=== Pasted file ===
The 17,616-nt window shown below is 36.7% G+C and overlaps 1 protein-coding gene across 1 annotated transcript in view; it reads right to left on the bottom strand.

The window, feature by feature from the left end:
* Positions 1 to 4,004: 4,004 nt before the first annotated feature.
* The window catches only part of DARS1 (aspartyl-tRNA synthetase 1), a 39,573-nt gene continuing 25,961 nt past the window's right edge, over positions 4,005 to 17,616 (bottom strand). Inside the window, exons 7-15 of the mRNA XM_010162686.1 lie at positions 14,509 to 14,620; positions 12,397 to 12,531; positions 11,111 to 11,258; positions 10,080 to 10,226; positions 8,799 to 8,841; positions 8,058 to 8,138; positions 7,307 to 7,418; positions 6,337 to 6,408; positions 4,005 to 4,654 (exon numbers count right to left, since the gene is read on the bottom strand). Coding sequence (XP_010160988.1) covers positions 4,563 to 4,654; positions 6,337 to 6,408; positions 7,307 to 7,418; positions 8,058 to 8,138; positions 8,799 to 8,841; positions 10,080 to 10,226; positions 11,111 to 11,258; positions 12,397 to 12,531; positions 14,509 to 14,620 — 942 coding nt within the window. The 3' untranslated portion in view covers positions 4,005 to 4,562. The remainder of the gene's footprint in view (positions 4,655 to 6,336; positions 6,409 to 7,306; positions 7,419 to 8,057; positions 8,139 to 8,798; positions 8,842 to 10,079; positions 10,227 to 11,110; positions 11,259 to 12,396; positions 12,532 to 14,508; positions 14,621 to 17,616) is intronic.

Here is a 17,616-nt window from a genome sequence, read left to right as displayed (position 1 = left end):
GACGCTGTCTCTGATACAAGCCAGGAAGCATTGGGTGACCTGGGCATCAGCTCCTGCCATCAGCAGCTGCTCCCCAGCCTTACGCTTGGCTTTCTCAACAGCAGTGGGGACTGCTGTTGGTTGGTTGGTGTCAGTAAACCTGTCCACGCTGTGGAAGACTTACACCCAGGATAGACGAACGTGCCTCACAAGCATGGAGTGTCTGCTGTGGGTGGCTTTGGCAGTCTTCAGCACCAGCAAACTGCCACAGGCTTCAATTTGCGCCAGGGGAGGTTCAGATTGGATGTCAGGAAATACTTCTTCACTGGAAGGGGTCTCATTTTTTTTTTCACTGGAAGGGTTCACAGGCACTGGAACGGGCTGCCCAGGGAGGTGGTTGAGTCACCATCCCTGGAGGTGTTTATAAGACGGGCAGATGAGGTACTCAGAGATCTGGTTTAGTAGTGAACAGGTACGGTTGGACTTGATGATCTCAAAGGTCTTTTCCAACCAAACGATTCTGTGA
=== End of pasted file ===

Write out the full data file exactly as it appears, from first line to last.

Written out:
The 17,616-nt window shown below is 36.7% G+C and overlaps 1 protein-coding gene across 1 annotated transcript in view; it reads right to left on the bottom strand.

The window, feature by feature from the left end:
* Positions 1 to 4,004: 4,004 nt before the first annotated feature.
* The window catches only part of DARS1 (aspartyl-tRNA synthetase 1), a 39,573-nt gene continuing 25,961 nt past the window's right edge, over positions 4,005 to 17,616 (bottom strand). Inside the window, exons 7-15 of the mRNA XM_010162686.1 lie at positions 14,509 to 14,620; positions 12,397 to 12,531; positions 11,111 to 11,258; positions 10,080 to 10,226; positions 8,799 to 8,841; positions 8,058 to 8,138; positions 7,307 to 7,418; positions 6,337 to 6,408; positions 4,005 to 4,654 (exon numbers count right to left, since the gene is read on the bottom strand). Coding sequence (XP_010160988.1) covers positions 4,563 to 4,654; positions 6,337 to 6,408; positions 7,307 to 7,418; positions 8,058 to 8,138; positions 8,799 to 8,841; positions 10,080 to 10,226; positions 11,111 to 11,258; positions 12,397 to 12,531; positions 14,509 to 14,620 — 942 coding nt within the window. The 3' untranslated portion in view covers positions 4,005 to 4,562. The remainder of the gene's footprint in view (positions 4,655 to 6,336; positions 6,409 to 7,306; positions 7,419 to 8,057; positions 8,139 to 8,798; positions 8,842 to 10,079; positions 10,227 to 11,110; positions 11,259 to 12,396; positions 12,532 to 14,508; positions 14,621 to 17,616) is intronic.

Here is a 17,616-nt window from a genome sequence, read left to right as displayed (position 1 = left end):
GACGCTGTCTCTGATACAAGCCAGGAAGCATTGGGTGACCTGGGCATCAGCTCCTGCCATCAGCAGCTGCTCCCCAGCCTTACGCTTGGCTTTCTCAACAGCAGTGGGGACTGCTGTTGGTTGGTTGGTGTCAGTAAACCTGTCCACGCTGTGGAAGACTTACACCCAGGATAGACGAACGTGCCTCACAAGCATGGAGTGTCTGCTGTGGGTGGCTTTGGCAGTCTTCAGCACCAGCAAACTGCCACAGGCTTCAATTTGCGCCAGGGGAGGTTCAGATTGGATGTCAGGAAATACTTCTTCACTGGAAGGGGTCTCATTTTTTTTTTCACTGGAAGGGTTCACAGGCACTGGAACGGGCTGCCCAGGGAGGTGGTTGAGTCACCATCCCTGGAGGTGTTTATAAGACGGGCAGATGAGGTACTCAGAGATCTGGTTTAGTAGTGAACAGGTACGGTTGGACTTGATGATCTCAAAGGTCTTTTCCAACCAAACGATTCTGTGA